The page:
BI111 Lecture Notes - Lecture 16: Paraphyly, Convergent Evolution, Marchantiophyta

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4 Feb 2017
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BI111 Week 5 Phylogeny and Plants
Systematics
Twin goals of systematics reconstruction of evolutionary history and classification of species
Phylogenetic trees come about through successive events of speciation (branching), in which
species gives rise to two (or more)
Reconstructing these trees requires comparison of traits (with shared genetic ancestry) in
multiple species
o Homologies are good, analogies are not (where similarities are not due to being related)
Use Characters to Categorize
Binary nomenclature Genus and species (reflect the nested hierarchy of life)
Taxon designation has 3 components
o Name what group does it belong to?
o Rank where does it fit into the phylogeny
o Content relevant to species concept
All phylogenetic trees are guesses about how species are all related
What do Similarities Reflect?
Can be similar because they share a common ancestor passed on to descendants (possibly
modified)
o Example whales, dolphins, sharks
o Similar similar bodies, fins, torpedo shaped body
o Dolphins and whales - Due to homologies due to the common ancestor they share
o Sharks and whales look similar due to similar selective pressures to fill the niche
(homoplasties)
No common ancestor
Want to base phylogenetic trees on homologies not homoplasties
Descent with Modification
Homologous structures reflect
underlying genetic similarities
o E.g. bones that support wings of
bats, birds and pterosaur all look
like modification of pentadactyl
limb
o Develop from comparable
embryonic structures
o Same core bone structure
developed differently for each
species
Another example is looking at the bone
structures across many species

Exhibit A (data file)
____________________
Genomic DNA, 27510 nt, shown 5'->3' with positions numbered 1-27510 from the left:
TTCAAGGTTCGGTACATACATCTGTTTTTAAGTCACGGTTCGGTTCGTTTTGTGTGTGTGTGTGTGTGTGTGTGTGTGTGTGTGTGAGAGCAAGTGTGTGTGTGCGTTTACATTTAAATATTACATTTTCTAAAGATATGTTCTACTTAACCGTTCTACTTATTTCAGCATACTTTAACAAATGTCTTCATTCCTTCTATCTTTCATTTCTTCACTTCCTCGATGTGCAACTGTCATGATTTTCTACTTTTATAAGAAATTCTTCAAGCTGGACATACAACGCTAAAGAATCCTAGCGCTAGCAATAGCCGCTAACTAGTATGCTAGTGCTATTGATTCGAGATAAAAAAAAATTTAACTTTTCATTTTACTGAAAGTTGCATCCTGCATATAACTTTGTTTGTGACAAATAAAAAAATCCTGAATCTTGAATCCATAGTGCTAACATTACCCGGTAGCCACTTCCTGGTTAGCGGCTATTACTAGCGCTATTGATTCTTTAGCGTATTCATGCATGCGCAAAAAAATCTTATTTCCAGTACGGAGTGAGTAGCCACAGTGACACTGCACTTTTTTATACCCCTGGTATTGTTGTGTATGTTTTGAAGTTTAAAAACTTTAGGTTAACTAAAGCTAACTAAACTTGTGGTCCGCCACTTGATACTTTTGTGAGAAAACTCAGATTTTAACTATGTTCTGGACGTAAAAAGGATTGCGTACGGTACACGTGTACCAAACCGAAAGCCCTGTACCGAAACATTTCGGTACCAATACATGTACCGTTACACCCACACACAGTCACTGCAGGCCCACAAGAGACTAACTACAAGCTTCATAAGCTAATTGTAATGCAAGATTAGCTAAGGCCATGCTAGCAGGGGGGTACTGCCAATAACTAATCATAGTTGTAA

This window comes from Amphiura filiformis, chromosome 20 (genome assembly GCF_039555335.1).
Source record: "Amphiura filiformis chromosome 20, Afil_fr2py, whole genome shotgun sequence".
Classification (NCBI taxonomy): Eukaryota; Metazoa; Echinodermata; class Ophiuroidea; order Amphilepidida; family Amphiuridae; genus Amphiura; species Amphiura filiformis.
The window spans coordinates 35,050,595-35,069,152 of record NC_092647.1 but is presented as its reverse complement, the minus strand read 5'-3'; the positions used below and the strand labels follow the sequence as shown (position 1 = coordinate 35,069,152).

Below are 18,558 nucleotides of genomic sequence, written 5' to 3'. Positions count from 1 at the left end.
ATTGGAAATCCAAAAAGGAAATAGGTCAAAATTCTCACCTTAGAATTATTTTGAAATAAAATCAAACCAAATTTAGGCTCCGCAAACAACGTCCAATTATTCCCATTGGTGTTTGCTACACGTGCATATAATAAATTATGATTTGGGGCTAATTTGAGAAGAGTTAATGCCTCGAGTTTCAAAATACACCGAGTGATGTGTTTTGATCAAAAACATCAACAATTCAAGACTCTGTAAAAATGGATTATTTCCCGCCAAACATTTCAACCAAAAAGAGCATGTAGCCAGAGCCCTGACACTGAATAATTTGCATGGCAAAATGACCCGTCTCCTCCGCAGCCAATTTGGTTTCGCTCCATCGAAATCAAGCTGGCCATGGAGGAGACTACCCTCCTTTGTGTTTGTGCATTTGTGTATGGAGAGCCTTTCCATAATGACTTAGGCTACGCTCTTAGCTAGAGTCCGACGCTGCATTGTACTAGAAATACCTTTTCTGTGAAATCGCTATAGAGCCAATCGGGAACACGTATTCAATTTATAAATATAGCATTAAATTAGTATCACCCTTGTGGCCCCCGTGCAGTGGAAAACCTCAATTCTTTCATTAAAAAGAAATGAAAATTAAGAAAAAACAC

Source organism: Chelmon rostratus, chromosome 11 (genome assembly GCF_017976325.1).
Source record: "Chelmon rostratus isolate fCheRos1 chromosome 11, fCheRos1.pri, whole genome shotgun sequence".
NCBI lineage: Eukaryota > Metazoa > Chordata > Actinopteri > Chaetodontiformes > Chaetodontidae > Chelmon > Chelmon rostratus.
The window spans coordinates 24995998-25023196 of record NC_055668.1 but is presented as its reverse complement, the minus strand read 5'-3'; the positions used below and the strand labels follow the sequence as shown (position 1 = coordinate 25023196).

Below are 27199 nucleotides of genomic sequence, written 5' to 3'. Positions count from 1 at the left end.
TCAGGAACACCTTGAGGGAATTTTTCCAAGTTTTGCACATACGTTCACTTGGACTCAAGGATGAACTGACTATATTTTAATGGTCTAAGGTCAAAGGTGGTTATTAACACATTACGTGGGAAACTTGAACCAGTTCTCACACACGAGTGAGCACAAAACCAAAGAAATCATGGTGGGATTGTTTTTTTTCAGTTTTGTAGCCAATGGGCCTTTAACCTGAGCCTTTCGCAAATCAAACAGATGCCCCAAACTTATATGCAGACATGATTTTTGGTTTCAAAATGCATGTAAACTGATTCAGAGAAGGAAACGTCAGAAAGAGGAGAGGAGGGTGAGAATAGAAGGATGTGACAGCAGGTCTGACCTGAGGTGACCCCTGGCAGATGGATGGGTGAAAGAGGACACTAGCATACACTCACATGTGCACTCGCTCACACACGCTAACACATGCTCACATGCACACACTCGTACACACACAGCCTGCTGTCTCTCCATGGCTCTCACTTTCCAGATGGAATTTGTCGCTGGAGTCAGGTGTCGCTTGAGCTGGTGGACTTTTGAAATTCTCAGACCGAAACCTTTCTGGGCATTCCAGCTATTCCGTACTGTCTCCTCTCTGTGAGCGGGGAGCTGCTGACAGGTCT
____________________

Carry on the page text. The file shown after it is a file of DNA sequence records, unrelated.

o Birds have really high ankles, but the basic structure is similar to other species
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Often development of an individual recreates its evolutionary history ontogeny recapitulates
phylogeny
o When looking at certain species at different points of development (such as the
embryo), you can see traits that were part of the ancestors (such as the old jawbone
in the opossum embryo)
o Eventually they develop to the present-day traits
o Another example is the appearance of baby blue herons look like dinosaur birds
(except for the beak)
When no homologies exist, traits are analogous
o Wings of insects are distinct from those of birds or bats
Why do Analogous Structures Evolve
Adaptation to similar selection pressures
E.g. insect pit fall trap pitcher structures in plants developed in response to low soil nitrogen
Similar niches similar forms
o E.g. Australians marsupials vs placental mammals
Convergent evolution come to the same superficial traits with no ancestor
Parallel evolution diverged to different species (related) with similar traits
Ancestral and Derived Structures
Individuals show evidence of Mosaic evolution
Combination of ancestral and derived characters in evolutionary lineage
o Both are based on perception and the point in time being examined e.g. your ancestral
traits may have been your ancestors derived characters
Derived characters determined from fossils and embryos
o E.g. the opossum the jaw of the embryo was similar to the ancestral jaw bone, and
later develops into the derived characteristic
Derived characters appear later in development
o E.g. baby chimps and humans look similar, but they have many more different traits as
adults
Outgoing comparison for derived characters
Cladistic Phylogenies based on
Principle of Monophly
o All groups in a clade includes a common ancestor and all of its descendants
o Idea of nesting more specialized groups within more general groups
Nested hierarchy of life
o To be completely representative of branches in the tree
Principle of Parsinomy
o Simplest explanation and most likely to be correct unless other data suggests more
complicated explanation
o E.g. hair only evolved once and was then passed along
o Evolutionary change is rare
Evolution of character twice is extremely unlikely
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